When ARM devices will universally provide a proper bios/uefi so that stuff can be installed easily on them (and not need a pc for every single reconfiguration), when they will universally provide usb host so any sort of peripheral can be connected to them (not to mention that you will need drivers for that) - maybe Intel can start to worry. In the meanwhile, they are just toys which are even more disposable than regular PC's - and need regular PC's to get anything done. So Intel profits even more.
Apple is thinking of migrating Air to ARM and even Microsoft might port Windows to the ARM architecture... I think that says it all. Besides, Linux already supports ARM and with that comes a huge collection of software (since GCC supports the ARM architecture).
Of course these processors are not comparable to the capabilities of current Intel models, although ARM is not going to surrender the embedded and low-power sector easily.
Yeah, all very funny being sarcastic. Please let me know when useful ARM stuff is actually available to buy and use - and I'll happily jump on the bandwagon. Like an ARM laptop I can install Linux on without needing another machine to load the firmware, with usb host/master ports compatible with all peripherals on the market. In the meanwhile, it looks like companies using ARM processors have no interest in producing generic computing machines. They like to make toys, which can't be upgraded, so that people can throw them away and buy new ones when they get bored with them. And people like you keep on raving how the second coming is nigh.
Having one high quality processor architecture like ARM is one thing, having the rest of the hardware ecosystem around them truly open - is a completely different thing. Maybe it will happen in 10 years time - but I think the hype is a bit ahead of itself right now. There is no need for OEM's to open up the architecture and make it truly useful, while everybody keeps on buying over priced and locked down tablets. Why would they?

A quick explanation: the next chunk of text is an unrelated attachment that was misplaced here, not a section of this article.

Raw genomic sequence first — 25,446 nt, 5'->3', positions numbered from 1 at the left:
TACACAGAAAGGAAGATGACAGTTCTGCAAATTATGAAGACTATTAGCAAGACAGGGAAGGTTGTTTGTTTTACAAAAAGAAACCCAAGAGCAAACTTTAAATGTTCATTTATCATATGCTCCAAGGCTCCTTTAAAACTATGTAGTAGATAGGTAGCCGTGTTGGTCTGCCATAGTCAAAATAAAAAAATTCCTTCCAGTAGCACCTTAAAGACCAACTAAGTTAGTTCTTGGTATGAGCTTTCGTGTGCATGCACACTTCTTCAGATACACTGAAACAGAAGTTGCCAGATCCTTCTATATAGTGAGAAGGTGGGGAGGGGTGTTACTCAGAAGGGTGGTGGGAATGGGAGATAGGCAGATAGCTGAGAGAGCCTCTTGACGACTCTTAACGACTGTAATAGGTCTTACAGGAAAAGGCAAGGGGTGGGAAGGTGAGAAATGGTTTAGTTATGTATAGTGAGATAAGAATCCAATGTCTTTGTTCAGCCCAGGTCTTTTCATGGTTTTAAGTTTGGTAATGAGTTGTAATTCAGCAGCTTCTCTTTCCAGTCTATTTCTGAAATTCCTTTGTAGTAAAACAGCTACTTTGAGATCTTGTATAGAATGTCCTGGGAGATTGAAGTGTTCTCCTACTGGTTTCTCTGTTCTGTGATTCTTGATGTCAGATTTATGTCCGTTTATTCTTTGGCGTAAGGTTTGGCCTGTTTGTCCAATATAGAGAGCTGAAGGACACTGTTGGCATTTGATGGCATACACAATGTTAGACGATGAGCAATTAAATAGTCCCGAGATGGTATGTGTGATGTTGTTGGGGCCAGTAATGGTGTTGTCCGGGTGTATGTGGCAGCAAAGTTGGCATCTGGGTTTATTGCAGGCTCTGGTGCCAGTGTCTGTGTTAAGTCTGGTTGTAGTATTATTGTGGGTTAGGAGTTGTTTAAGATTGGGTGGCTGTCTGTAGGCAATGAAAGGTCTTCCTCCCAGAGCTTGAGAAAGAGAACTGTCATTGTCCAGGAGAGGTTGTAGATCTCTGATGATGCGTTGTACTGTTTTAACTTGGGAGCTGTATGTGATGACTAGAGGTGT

A CPU is just one component of a computer/device. A high quality, open CPU doesn't make an open machine.
Apparently dual core x86 processors are about to get much cheaper http://www.reghardware.com/2011/05/26/intel_atom_cedar_trail_price_fall/
What's a "PC"? While Intel may keep good margin on server/gaming/workstation rigs, AMD Brazos & Atom will account for a lot of Personal Computing devices in future.
It's el Reg vs. el Reg. Argue!!!
Perhaps this sounds acceptable to the American business mindset? To me, it just sounds rank. Sure, as a company they will want to make profit - any company would. But to be so blatant about it?
Maybe they ought to consider the problem in the '90s was the (usually superior) clone parts driving prices down. Where are AMD now?
Oh well, there's always ARM. If they should devise a solid capable 64(+) bit server class processor, it'll certainly stir things up.
Remember that shareholders are not interested in profitability. They want increased profits. They want to believe they are putting money into something with huge returns.
If Intel's profits start reducing then the share price will go down and the share holders will want to see heads on platters.
"As a company, we're putting significant features into different parts of the market..."
Hmm, I would argue that this occurred because chip speeds aren't increasing nearly as fast anymore, so Intel *had* to differentiate its chips somehow from the previous generation and then hype this difference via marketing. Whereas before the differentiation was easy: "it's twice as fast as the last lot". Hence witness how HyperThreading was introduced precisely at the time when the P4 was red-lining (at the now-ubiquitous) max of 3Ghz, then removed for the roughly-70%-quicker Core2, then re-introduced for i7 whose speed is only about 25% faster than Core2.
Intel is in a bind because the older chips are still competitive with the new ones: any dropping of the price of the old line will undercut sales of the new range. And not because "the vendors' marketing teams had "done a great great job of cleaning up our brands"." It *is* a marketing maneouver, but I suggest only to convince us that the slowing rate of chip progress is a "good thing".